Edward Poindexter, serving a life sentence following a controversial, COINTELPRO-tainted trial for the August 17, 1970 murder of an Omaha policeman, disputes the charge he has not asked for reconsideration of his case.
Spokeswoman Sonya Fauver, with the Governor’s office, responded to justice advocate Sandy Shevack on Jan. 6, that Poindexter has to ask for action on his case. Shevack had written to Governor Pete Ricketts seeking compassionate release for Poindexter and his co-defendant Mondo we Langa, formerly David Rice. Poindexter suffers from diabetes, hypertension, and complications from neuropathy. Fauver wrote to Shevack in an email message, “As of to date, Mr. Rice and Mr. Poindexter have not submitted an application to the Nebraska Board of Pardons requesting a commutation of their sentences.”
Ed Poindexter and Mondo we Langa were targets of J. Edgar Hoover’s clandestine COINTELPRO counterintelligence operation at the Federal Bureau of Investigation. The two men, leaders of Omaha’s Black Panther affiliated National Committee to Combat Fascism, were marked for prosecution by Paul Young, the Special Agent in Charge of the Omaha FBI office. Young requested, with Hoover’s approval, the FBI Laboratory withhold a report on the identity of the anonymous 911 caller that lured Patrolman Larry Minard, Sr. to his bombing death. The jury that convicted the “Omaha Two” never got to hear the recorded voice of Minard’s killer.
In a letter to an Omaha supporter, Poindexter disputed the statement he had not requested a commutation. Poindexter wrote, “I requested a commutation of my sentence in 1987 and 1993 to no avail. It’s on record.”
The Nebraska Supreme Court has verified that Poindexter applied for commutation from the Board of Pardons, not once but twice: “The record shows that the Nebraska Board of Parole has denied Poindexter parole several times. The record also shows that the Board of Pardons has denied Poindexter a commutation hearing on at least two occasions, March 1987 and May 1993.”
Poindexter appealed the Board of Pardons denials of a commuted sentence for Parole Board consideration to the Nebraska Supreme Court, which, in 2008, also denied Poindexter a chance at parole. “The Board of Pardons has the unfettered discretion to grant or deny a commutation of a lawfully imposed sentence for any reason or for no reason at all….Because Poindexter has not yet received a commutation of his sentence to a term of years, he is not yet eligible for parole.”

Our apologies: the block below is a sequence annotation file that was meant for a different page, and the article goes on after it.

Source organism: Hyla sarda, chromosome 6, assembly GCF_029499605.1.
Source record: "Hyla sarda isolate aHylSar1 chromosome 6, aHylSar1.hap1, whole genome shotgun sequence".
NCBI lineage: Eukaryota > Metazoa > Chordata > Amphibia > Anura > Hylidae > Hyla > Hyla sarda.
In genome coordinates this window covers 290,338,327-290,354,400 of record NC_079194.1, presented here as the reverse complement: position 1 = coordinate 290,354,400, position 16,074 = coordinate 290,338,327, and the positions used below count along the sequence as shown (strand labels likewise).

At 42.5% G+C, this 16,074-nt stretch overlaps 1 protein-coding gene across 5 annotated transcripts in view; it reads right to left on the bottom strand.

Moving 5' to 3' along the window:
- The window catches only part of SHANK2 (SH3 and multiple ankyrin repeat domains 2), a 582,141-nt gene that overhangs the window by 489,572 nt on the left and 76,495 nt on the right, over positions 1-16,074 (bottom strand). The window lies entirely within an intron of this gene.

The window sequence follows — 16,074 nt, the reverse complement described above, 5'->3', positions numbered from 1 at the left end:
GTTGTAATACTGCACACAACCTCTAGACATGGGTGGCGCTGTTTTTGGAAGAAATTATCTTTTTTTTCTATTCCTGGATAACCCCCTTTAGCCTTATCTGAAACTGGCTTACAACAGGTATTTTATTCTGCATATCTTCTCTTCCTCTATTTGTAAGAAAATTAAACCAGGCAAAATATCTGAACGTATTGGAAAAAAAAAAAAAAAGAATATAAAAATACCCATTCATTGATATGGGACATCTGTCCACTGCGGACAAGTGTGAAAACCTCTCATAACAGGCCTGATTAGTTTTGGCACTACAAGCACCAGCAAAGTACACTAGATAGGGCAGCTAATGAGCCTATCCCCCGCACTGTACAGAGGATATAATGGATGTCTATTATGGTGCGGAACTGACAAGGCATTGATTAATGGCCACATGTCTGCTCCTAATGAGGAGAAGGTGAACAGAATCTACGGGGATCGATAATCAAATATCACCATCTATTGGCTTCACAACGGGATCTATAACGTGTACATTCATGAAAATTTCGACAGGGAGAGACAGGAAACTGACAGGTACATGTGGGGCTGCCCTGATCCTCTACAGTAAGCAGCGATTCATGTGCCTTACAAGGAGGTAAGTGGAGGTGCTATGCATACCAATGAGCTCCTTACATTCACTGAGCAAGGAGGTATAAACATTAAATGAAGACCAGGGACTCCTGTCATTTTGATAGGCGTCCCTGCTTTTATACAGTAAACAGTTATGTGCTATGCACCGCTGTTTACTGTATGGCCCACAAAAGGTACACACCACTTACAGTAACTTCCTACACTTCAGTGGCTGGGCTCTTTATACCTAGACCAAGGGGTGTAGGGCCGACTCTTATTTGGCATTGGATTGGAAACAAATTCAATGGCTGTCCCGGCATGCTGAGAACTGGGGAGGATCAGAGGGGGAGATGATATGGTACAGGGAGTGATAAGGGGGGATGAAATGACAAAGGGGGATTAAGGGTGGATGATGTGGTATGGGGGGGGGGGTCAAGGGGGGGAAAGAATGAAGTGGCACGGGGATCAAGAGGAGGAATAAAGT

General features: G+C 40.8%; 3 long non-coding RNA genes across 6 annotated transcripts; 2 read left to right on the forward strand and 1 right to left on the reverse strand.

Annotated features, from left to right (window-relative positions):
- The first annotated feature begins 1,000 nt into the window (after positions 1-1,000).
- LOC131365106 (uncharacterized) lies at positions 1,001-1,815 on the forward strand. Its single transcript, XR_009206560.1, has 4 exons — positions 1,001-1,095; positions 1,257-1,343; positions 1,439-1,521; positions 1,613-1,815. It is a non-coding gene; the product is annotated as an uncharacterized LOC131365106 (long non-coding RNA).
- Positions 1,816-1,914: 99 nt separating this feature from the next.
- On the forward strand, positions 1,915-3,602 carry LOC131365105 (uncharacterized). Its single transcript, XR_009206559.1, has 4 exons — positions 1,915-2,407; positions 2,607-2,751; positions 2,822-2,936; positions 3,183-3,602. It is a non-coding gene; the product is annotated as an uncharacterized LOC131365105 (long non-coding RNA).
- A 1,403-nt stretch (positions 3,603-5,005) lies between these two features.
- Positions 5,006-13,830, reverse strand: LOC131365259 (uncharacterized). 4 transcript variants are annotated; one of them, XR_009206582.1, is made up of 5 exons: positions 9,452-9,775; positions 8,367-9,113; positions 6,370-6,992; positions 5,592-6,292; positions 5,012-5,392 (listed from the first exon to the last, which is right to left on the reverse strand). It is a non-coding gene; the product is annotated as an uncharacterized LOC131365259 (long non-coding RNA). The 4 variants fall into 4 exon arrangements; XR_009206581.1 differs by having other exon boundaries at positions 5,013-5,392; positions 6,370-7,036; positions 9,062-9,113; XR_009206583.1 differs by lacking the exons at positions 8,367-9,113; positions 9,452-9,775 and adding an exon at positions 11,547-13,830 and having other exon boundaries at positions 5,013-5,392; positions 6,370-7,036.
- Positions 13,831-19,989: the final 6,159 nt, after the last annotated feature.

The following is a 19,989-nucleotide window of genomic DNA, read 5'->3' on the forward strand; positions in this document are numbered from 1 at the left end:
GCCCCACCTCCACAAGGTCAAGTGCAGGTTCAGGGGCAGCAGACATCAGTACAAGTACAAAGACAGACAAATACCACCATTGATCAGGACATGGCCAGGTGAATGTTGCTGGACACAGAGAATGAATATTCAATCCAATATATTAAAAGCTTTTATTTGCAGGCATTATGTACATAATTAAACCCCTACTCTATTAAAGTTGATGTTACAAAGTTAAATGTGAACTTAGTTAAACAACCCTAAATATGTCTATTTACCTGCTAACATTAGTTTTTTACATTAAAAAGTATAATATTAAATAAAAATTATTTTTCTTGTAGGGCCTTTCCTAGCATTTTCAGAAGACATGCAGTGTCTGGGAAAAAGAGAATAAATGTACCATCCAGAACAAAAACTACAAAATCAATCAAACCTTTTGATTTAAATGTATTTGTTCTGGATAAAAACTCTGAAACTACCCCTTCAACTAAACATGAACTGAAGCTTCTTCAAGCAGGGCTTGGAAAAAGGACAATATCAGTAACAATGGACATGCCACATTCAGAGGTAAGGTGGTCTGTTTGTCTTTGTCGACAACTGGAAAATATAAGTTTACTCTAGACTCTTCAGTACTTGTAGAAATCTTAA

“We conclude that under both the statutes in place when Poindexter committed his crime and the current statutes, Poindexter is not eligible for parole until the Board of Pardons commutes his life sentence to a term of years. We further conclude that Poindexter did not have a liberty interest in having his sentence commuted.”
Poindexter, who has exhausted his appeal rights seeking release, continues to maintain his innocence in Minard’s death. Poindexter, along with Mondo we Langa, say they are victims of a wrongful conviction. Prior to Paul Young’s request to withhold a laboratory report, Young had carried out two other COINTELPRO misdeeds against Poindexter.
Poindexter was accused in a bogus letter to the Omaha Star of pocketing bail money. A second bogus letter to Black Panther headquarters accused Poindexter of leaking to “Whitey’s newspaper,” the Omaha World Herald. Anonymous phone calls to selected people by FBI agents followed the false letters. COINTELPRO was unknown at the time of the trial and the jury had no idea Poindexter was the victim of FBI dirty tricks.
Poindexter must now decide if Governor Pete Ricketts is willing to consider examining Poindeter’s case for wrongful conviction or if the statement about application for commutation would merely lead to another exercise in futility like the two earlier requests. A 1982 letter from the Nebraska Department of Corrections to Robert Bartle, then Poindexter’s attorney, contains an explanation why some lifers get parole and others, like Poindexter, do not. Superintendent Gary Grammer wrote the Nebraska Board of Parole informed him that “eligibility for a commutation of a life sentence is that there are no written guidelines for eligibility.”
Poindexter responds to the Parole Board statement with a question. “If there were no guidelines for eligibility, how can they say I am required to have a commutation?”
Ed Poindexter is serving life without parole, even though he was never given such a sentence. Nebraska has yet to consider federal tampering with Poindexter’s trial under COINTELPRO directives. Governor Ricketts was not then in office and had no role in Poindexter’s prosecution. Ricketts could assert “states rights” and decide at a commutation hearing to review federal actions undertaken against Poindexter in Nebraska that were contrary to justice.